That's a great question (not that your other questions have been some bucket of shit…they've all been great…I always get a little scared saying "that's a great question"…but that's my neurosis, maybe. If someone tells me my hair looks good one day, my first thought is "has my hair looked shitty all the other days?").
But voice is essential to me. I labor over voice a tremendous amount—and making every sentence a good as it can be. I love language—the way words sing and clang and rattle and thrum with and against each other. And/but it does usually take me a while to get INTO the proper voice. It never comes first in my novels. I ALWAYS have to write myself into it. I have no plan. I write a sentence. That sentence offers me opportunity and obstacle and I try to go from there. But it usually takes me months to find the voice of a novel—to write my way into finding it. Stories come much more quickly—sometimes right away.
I think about the importance of voice before I think about anything else. I've never planned a novel's plot. I have no idea where I'm going. But that's probably not the case with my next novel, which I'm starting after I finish a memoir this summer. The next novel has at least five POV…my first three novels have been first person and, until THE COST OF LIVING (which covers, I think, well over 30 years in the life of the protagonist Bud), all my novels have had a short time period. The next one covers from the Bikini Island atomic tests (Operation Crossroads, which started in 1946) to the late 1990's. From, as I said, several POV…so, I think I may plan that one out a bit. It's a lot to keep in my head at once. But, still, voice with be, in many ways, the primary thing.
I think of voice as character. The main character.
Tell me about your writing life? Do you write every day? Do you have rituals? Do you map things out or figure them out as you go along?
Nope. Sometimes I wish I could write every day. But I'm a binge writer. Part of it is that I take a lot of pride in my teaching and it's VERY hard to write while I teach…and I teach a lot. I wish I could juggle better. But, so long as I write, I figure I'm doing my job. If I haven't written in 3 months, something is wrong and I feel it itching at me. But every day? No. I have some mental health issues with up and down sides…rapid cycling bi-polar…and this can allow me 72 hour writing stretches. I had my best single day on the memoir a while back 13,000 words…of which about 12,000 were keepers. So…no. Not every day. I certainly admire writers who can. I have days where writing is all I can do—I get too obsessed to stop to eat. I also have days where I'm too depressed to bathe or shave or see any reason to get out of bed and I just pray for the day to end from the second it starts. So, there are upsides and downsides.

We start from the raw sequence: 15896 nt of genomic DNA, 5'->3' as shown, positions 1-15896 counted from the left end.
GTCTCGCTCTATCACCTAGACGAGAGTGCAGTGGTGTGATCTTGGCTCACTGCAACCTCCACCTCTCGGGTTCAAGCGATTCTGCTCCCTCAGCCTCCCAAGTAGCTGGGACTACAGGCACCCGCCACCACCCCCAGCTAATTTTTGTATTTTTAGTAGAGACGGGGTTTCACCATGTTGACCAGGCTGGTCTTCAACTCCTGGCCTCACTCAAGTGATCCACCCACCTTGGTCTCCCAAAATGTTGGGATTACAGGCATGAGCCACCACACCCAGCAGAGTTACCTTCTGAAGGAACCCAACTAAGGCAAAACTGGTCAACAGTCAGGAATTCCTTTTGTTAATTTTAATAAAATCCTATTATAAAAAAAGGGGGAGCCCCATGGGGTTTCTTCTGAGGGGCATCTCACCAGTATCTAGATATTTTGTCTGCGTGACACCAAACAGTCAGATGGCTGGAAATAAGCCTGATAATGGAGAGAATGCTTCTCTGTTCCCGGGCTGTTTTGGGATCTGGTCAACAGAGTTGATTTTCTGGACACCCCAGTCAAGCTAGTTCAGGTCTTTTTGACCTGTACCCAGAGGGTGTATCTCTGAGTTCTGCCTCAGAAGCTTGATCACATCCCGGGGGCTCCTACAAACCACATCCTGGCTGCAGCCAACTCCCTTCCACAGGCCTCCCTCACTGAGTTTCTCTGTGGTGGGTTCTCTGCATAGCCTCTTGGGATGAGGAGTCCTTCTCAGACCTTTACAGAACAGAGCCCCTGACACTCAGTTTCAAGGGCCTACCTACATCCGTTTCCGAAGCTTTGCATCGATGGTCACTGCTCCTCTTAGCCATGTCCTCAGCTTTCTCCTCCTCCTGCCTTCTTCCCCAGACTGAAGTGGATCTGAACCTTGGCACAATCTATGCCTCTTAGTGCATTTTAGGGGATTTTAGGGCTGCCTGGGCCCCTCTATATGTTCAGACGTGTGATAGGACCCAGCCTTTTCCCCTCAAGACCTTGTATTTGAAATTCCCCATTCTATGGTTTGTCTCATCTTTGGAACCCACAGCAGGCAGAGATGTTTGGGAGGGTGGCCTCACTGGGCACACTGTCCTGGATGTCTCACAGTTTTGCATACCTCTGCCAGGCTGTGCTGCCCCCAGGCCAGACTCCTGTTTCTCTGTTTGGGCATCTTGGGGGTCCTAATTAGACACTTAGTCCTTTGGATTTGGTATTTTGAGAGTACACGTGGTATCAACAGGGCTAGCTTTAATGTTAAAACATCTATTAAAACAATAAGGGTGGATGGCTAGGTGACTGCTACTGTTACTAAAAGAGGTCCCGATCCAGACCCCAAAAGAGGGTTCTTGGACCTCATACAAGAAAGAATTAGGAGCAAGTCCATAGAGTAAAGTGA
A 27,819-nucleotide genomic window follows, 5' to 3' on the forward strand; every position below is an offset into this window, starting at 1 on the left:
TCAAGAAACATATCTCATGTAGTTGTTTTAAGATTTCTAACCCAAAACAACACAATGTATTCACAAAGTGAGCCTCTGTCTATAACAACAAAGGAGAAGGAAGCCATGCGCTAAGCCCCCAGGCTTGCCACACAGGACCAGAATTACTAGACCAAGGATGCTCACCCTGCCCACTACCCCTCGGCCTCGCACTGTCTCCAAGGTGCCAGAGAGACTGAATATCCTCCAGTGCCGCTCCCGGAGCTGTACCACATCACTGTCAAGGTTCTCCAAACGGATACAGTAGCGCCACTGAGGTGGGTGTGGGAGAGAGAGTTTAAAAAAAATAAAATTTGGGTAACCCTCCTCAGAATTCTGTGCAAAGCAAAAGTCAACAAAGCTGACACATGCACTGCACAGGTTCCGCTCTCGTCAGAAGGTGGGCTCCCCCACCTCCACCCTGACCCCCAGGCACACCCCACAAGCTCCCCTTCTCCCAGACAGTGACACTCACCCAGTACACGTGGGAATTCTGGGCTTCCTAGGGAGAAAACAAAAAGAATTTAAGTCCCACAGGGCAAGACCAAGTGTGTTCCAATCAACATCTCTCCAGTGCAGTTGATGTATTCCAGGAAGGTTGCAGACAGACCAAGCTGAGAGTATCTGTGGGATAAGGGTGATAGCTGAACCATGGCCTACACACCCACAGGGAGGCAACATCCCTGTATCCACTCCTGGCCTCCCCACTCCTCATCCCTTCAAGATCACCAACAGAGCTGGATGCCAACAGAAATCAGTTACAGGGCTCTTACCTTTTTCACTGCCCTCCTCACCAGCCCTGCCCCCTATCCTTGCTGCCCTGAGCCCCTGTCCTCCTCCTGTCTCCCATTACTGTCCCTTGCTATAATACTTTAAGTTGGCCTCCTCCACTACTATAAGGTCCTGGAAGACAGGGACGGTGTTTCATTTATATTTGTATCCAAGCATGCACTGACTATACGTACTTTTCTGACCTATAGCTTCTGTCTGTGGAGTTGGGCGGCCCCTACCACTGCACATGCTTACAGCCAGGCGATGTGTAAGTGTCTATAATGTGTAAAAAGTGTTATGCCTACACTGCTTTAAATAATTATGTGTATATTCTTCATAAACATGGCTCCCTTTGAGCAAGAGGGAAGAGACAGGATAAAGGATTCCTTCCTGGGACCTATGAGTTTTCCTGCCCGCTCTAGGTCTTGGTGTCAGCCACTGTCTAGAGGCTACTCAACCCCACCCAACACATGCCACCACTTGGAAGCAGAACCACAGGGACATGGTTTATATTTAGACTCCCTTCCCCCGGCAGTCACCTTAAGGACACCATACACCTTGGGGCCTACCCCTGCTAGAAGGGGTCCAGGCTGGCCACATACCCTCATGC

As for rituals…yes, some. I can't do drugs anymore…but addicts love their rituals. I can only write with one type of pen in my notebook…or one type of mechanical pencil. If I write with another, I try to transfer the notes to the right pen or pencil BEFORE I type them up. If the writing is sucking, I'll dress up. Put on some nice clothes…maybe a suit and some good shoes. Very rarely a tie. Makes me feel like I'm going to work and not just kicking around the house.
Other rituals? I also have some mild OCD where I can only eat food in the same order of colors every time. But, that's not about writing. That's just me being crazy.
So what's obsessing you now and why?
Wow. I'm not sure. The release of a new book is a bit scary—at least for me. With the fear that no one will give a shit. But I'm trying not to obsess about that. I'm probably obsessing the most about not being able to sleep. I've averaged about two or three hours of sleep for the last ten or eleven days. It's hard not to obsess about being awake when you don't want to be.
And I'm not sure I'm obsessing, but I'm REALLY looking forward to teaching in Mexico at OTHER VOICE QUERÉTARO this summer (http://othervoicesmexico.com/). Actually, I guess I am obsessing about that…I've never taught out of the country and I'm doing a fiction and memoir workshop I'm pretty excited about.
I'm pretty obsessed with my new memoir and the form of memoir/non-fiction itself (which is a term I kind of hate…like Nabokov said, "memory is a revision")…I'm more interested in honestly and creation than I am in EVENT (since 5 people can witness the same thing and come away with radically different takes)…the way America has fetishized the "real" with so called reality TV (and this has infected our literature). I guess I'm obsessed with the difference between telling A truth and THE truth. And the music of Ike Reilly and Virginia Dare (both AWESOME) and the new season of Mad Men. There are probably other obsessions, but I'm blanking at the moment.
What question didn't I ask that I should have?
I don't know….Maybe: Do you ever shut up, Rob?Thank you SO much for this. It's been a pleasure. I hope it was of some use/entertainment. But/and, thank you for the opportunity, Caroline.